This page explains how to connect and configure a Raspberry Pi (RPi) so
that it is able to communicate with a flight controller using
the MAVLink protocol over a serial connection. This can be used to
perform additional tasks such as image recognition which simply cannot
be done by the flight controller due to the memory requirements for storing
Connecting the Flight controller and RPi Hardware
Connect the flight controller’s TELEM2 port to the RPi’s Ground, TX and RX pins as
shown in the image above. More details on the individual RPi’s pin
functions can be found
The RPi can be powered by connecting +5V source to the +5V pin or from USB in.
Addon boards such as the Pi-Connect
can simplify the connection of the RPi by providing a power supply and telemetry port.
Depending on the model of RPi used and internal/external peripherals used, +5V power requirements can vary from 80mA to close to 2.5A. The power budget for the particular system configuration should be assessed to determine the requirements for the +5V supply current. It is usually not recommended that +5v be supplied via the flight controller’s TELEM port connector.
Setup the RPi (Manual)
This section shows how to configure the RPi as a minimal server to read
and route telemetry from the autopilot. It does not install the full
Install the required packages on the Raspberry Pi
After the internet connection is confirmed to be working install these
sudo apt-get update #Update the list of packages in the software center
sudo apt-get install python3-dev python3-opencv python3-wxgtk3.0 libxml2-dev python3-pip python3-matplotlib python3-lxml
sudo pip3 install future
sudo pip3 install pymavlink
sudo pip3 install mavproxy
Configure the serial port (UART)
Use the Raspberry Pi configuration utility for this.
And in the utility, select “Interfacing Options”:
And then “Serial”:
When prompted, select
no to “Would you like a login shell to be accessible over serial?”.
When prompted, select
yes to “Would you like the serial port hardware to be enabled?”.
Reboot the Raspberry Pi when you are done.
The Raspberry Pi’s serial port will now be usable on
Testing the connection
To test the RPi and flight controller are able to communicate with each other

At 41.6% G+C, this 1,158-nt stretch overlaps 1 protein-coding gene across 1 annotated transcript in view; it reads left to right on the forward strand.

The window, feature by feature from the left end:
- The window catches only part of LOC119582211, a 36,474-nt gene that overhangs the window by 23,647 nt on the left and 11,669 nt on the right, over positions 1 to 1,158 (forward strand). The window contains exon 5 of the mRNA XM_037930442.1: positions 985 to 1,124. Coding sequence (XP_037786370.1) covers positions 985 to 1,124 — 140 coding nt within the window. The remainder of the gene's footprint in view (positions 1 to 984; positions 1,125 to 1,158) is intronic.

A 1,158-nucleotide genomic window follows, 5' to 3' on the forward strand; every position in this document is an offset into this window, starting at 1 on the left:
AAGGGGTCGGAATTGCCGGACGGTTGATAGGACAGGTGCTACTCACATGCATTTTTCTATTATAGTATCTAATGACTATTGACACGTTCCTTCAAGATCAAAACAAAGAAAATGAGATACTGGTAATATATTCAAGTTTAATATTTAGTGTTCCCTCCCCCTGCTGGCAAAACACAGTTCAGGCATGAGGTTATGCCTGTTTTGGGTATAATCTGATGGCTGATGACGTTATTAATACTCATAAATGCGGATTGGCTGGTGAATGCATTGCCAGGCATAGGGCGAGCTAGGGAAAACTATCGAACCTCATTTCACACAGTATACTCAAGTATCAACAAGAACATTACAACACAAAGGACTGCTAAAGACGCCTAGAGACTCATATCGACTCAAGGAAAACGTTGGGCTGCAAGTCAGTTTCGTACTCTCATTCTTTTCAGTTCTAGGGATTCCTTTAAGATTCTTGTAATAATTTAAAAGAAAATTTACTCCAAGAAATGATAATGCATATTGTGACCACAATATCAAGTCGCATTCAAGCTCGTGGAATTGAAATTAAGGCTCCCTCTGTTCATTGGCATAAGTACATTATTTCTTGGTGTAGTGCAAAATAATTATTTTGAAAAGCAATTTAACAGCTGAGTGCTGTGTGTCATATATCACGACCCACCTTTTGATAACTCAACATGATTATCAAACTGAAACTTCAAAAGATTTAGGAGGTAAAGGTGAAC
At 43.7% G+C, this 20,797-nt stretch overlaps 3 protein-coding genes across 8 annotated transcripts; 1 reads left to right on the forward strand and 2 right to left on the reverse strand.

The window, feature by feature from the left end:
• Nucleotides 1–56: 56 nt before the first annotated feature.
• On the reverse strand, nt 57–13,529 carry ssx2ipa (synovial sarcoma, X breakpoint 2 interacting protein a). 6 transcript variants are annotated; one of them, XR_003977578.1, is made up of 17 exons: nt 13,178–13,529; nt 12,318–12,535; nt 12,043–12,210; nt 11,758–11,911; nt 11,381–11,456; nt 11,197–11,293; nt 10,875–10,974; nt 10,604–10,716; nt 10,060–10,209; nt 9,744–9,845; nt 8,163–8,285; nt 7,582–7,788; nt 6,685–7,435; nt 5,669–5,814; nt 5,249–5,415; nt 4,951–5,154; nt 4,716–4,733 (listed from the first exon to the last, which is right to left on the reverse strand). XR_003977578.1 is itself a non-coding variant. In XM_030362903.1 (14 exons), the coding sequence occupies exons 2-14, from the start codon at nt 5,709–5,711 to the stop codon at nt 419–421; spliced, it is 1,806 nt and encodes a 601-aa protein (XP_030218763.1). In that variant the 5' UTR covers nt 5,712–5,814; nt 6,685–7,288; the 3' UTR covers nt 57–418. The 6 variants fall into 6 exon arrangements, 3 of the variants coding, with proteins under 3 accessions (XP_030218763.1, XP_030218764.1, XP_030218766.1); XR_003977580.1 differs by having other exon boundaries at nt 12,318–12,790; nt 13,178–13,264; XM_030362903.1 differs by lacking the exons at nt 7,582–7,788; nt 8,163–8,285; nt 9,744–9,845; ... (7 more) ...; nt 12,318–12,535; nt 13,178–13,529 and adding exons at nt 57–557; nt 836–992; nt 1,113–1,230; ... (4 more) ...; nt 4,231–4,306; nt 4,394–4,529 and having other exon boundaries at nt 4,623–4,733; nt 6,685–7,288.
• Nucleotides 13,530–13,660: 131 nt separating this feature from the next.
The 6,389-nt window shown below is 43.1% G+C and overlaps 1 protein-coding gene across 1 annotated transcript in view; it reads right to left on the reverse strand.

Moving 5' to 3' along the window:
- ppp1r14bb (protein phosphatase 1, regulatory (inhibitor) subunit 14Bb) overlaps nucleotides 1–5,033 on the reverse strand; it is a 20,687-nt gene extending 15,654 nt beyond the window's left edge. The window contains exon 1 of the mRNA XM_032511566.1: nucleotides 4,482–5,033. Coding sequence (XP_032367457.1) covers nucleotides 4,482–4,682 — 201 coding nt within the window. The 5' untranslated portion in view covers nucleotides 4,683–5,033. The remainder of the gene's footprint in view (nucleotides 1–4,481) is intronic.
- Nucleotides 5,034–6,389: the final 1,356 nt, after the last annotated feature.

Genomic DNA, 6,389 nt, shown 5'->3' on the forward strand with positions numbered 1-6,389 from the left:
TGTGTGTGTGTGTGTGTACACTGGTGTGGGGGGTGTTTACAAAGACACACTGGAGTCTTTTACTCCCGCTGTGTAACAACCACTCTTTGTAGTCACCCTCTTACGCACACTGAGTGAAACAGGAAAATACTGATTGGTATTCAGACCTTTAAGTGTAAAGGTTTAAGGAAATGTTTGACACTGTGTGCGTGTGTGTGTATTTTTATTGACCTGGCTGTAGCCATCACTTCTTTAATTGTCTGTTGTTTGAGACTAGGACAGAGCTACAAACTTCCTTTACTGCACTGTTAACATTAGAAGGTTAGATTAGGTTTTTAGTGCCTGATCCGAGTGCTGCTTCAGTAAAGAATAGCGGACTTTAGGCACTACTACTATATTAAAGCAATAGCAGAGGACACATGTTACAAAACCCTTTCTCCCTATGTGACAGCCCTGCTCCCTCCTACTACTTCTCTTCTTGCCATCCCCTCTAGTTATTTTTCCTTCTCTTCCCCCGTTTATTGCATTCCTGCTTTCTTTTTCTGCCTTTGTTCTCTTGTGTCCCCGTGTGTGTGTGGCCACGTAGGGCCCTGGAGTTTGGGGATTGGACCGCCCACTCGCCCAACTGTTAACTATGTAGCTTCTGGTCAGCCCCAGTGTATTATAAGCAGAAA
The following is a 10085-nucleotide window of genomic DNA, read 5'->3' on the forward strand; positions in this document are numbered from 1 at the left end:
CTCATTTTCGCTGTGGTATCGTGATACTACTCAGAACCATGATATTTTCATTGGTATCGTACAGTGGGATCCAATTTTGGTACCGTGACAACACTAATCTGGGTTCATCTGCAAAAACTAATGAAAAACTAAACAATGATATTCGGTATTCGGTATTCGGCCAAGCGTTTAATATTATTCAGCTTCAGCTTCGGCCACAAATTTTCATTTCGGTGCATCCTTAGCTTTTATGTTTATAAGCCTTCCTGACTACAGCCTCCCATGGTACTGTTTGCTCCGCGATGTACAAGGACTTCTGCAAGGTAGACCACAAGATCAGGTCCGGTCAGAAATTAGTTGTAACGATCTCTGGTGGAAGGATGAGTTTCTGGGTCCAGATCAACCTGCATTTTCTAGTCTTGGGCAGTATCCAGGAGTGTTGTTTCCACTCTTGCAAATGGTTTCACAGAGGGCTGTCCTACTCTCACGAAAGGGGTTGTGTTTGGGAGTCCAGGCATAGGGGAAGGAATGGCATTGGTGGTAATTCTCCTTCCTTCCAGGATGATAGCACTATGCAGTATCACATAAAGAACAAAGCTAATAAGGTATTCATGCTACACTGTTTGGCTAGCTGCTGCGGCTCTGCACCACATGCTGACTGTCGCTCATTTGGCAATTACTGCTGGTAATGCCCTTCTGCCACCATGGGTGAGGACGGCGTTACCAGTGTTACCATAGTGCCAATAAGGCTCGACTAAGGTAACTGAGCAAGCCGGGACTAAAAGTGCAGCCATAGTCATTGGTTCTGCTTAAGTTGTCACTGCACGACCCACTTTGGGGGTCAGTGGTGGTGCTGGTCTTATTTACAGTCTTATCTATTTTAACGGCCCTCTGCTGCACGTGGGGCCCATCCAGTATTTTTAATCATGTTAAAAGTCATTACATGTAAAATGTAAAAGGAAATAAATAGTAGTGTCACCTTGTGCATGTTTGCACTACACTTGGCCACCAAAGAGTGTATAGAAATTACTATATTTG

first ensure the RPi and flight controller are powered, then in a console on the
python3 mavproxy.py --master=/dev/serial0 --baudrate 921600 --aircraft MyCopter
Once MAVProxy has started you should be able to type in the following
command to display the
ARMING_CHECK parameters value
param show ARMING_CHECK
param set ARMING_CHECK 0
If you get an error about not being able to find log files or if
this example otherwise doesn’t run properly, make sure that you haven’t
accidentally assigned these files to another username, such as
Entering the following at the Linux command line will ensure that all
files belong to the standard Pi login account:
sudo chown -R pi /home/pi
Mavlink-router is used to route telemetry between the RPi’s serial port
and any network endpoints. See the documentation
for install and running instructions.
After installing, edit the mavlink-router config file’s (
UART section to:
Device = /dev/serial0
Baud = 921600
Configuring the Pi as a Wifi Access Point
To configure the RPi to stream telemetry over it’s own
Wifi network, see the official RPi documention
If not already present, you will also need to add an additional
UDP endpoint to the mavlink-router config file (
Mode = eavesdropping
Address = 0.0.0.0
Port = 14550
PortLock = 0
Installing DroneKit on RPi
The most up-to-date instructions for Installing DroneKit on Linux are in the DroneKit-Python documentation.
Connecting with the Mission Planner
The flight controller will respond to MAVLink commands received through Telemetry
1 and Telemetry 2 ports (see image at top of this page) meaning that
both the RPi and the regular ground station (i.e. Mission planner, etc)
can be connected. In addition it is possible to connect the Mission
Planner to the MAVProxy application running on the RPi similar to how it is done for SITL.
Primarily this means adding an
--out <ipaddress>:14550 to the
MAVProxy startup command with the being the address of the PC running
the mission planner. On windows the
ipconfig can be used to
determine that IP address. On the computer used to write this wiki page
the MAVProxy command became:
mavproxy.py --master=/dev/ttyAMA0 --baudrate 57600 --out 192.168.137.1:14550 --aircraft MyCopter
Connecting with the mission planner is shown below: